What is the "Disneyfication of Paris"? 

The actual Disneyland Paris

I've been pondering this question for the past few months and thought I'd put it to the Secrets of Paris community. "The Disneyfication of Paris" is a phrase that's thrown around a lot, especially after the French film Le Fabuleux Destin d'Amélie Poulain (aka Amélie) became one of the biggest hits of 2001 despite the angry critics who said the director showed a fairy-tale version of Paris, not the "real" city. 

The topic has come up again when the director Jean-Pierre Jeunet announced last week that he was going to make a "mockumentary" about the making of the film for its 20th anniversary, but that he was never going to make a sequel because, among other logical reasons, "Paris est moche maintenant" (Paris is ugly now). That got the critics all riled up once again, of course.

But Amélie and Disneyland itself aside (both which I love, by the way), I'm genuinely curious what it means to all of you when you hear the phrase "Disneyfication of Paris". Clearly this is never used without a negative connotation, so let's go with that as the basis. And although this phenomenon applies to other locations around the world, let's just stick to Paris. 

Let me know what you think in the comments below, including any examples of what you might consider to be "Disneyfication" in general or specifically. All opinions welcome to open the conversation. There are no correct answers!


Free Arts Expositions in a 15th-Century Parisian Mansion

The 15th-century Hôtel de Sens is one of the few remaining examples of medieval civil architecture in Paris. It was originally built by a bishop, but its most illustrious resident was the first wife of Henri IV, Reine Margot de Valois. After the 1789 Revolution it was sold off and used to house different businesses over the years, which slowly degraded it until it was finally declared a historic monument in 1862 and became home to a library, the Bibliothèque Forney. It was purchased by the City of Paris in 1911 and slowly restored to its former glory.

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Sounds of Notre Dame Cathedral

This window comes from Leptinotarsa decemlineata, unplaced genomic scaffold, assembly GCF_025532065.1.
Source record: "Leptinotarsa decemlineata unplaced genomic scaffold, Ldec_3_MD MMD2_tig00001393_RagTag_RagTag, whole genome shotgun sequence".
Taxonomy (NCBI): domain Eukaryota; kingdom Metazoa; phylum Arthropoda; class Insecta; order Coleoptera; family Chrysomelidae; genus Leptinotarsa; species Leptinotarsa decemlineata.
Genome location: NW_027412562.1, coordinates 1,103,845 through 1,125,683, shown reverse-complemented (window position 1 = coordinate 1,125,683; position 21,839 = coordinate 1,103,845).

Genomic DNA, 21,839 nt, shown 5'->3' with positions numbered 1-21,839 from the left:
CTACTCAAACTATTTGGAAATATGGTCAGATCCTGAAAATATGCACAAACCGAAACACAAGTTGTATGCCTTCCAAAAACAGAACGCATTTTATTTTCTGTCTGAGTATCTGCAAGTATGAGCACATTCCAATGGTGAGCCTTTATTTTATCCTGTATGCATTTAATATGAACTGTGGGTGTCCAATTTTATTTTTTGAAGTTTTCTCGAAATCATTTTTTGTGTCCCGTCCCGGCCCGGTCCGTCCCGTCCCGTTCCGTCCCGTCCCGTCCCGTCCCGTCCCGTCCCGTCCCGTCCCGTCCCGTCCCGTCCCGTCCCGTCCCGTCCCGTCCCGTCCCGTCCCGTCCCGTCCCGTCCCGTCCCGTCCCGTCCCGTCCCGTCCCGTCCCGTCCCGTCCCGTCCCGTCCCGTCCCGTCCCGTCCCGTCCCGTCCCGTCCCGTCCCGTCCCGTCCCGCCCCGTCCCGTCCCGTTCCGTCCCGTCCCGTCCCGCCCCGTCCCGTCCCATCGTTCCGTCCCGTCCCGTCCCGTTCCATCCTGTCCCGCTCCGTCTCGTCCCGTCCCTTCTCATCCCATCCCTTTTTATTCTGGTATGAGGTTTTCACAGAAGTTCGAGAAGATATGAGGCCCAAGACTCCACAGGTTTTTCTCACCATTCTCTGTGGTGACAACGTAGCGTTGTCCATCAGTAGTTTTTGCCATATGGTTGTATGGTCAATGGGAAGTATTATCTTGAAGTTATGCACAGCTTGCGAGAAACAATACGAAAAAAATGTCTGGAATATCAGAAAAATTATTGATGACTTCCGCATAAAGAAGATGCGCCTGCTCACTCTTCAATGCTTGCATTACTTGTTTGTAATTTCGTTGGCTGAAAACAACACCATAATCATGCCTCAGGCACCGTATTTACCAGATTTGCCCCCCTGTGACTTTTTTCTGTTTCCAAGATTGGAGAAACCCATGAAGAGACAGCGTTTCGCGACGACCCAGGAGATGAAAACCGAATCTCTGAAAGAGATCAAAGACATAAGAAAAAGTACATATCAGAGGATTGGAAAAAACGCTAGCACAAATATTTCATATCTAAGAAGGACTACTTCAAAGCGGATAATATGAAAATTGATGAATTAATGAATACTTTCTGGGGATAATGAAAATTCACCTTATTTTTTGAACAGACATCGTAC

Pentecost bells, May 23, 2010

Christmas Eve Midnight Mass Procession, Dec 24, 2012

Memorial bells after the Charlie Hebdo attack, January 8, 2015


Le Matrimoine Parisien - Discover the City's Female Cultural Heritage

Le Matrimoine Parisien is a student project that lists women's cultural creations in the city of Paris on an interactive map. I thought this was such a great project that I wanted to be able to share it with all of the Secrets of Paris readers! As the background information, instructions on using the map, and information about the creators is just as important as the map itself, I have translated the entirely of the text into English here as a reference for those of you who can’t easily translate the French yourselves. The links are all direct to the original website. Enjoy, and please share, like and follow these wonderful artists on the Matrimoine Parisien FB and Twitter accounts! - Heather

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Chantilly’s Private Princely Apartments Reopening

Updated on Tuesday, March 12, 2019 by Registered CommenterHeather Stimmler

There are many things that make the Domaine de Chantilly unique (and, in my opinion, much more interesting to visit than Versailles). Its last resident was Henri d’Orléans, Duke d'Aumale, and son of the last King of France, Louis-Philippe. His family’s princely apartments, the only remaining examples from the Monarchie de Juillet in France, will be reopened this month after several years of careful renovations.

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Inexpensive Houseplants by Plantes Pour Tous

If the title of this article has you wondering what the big deal is, move along, this isn't for you. For the rest of us -- plant addicts (or repeat offender houseplant murderers) who can't seem to go a week without bringing home a new green leafy friend -- Plantes Pour Tous just might be the best thing to hit Paris since the Métro extended its weekend hours. 

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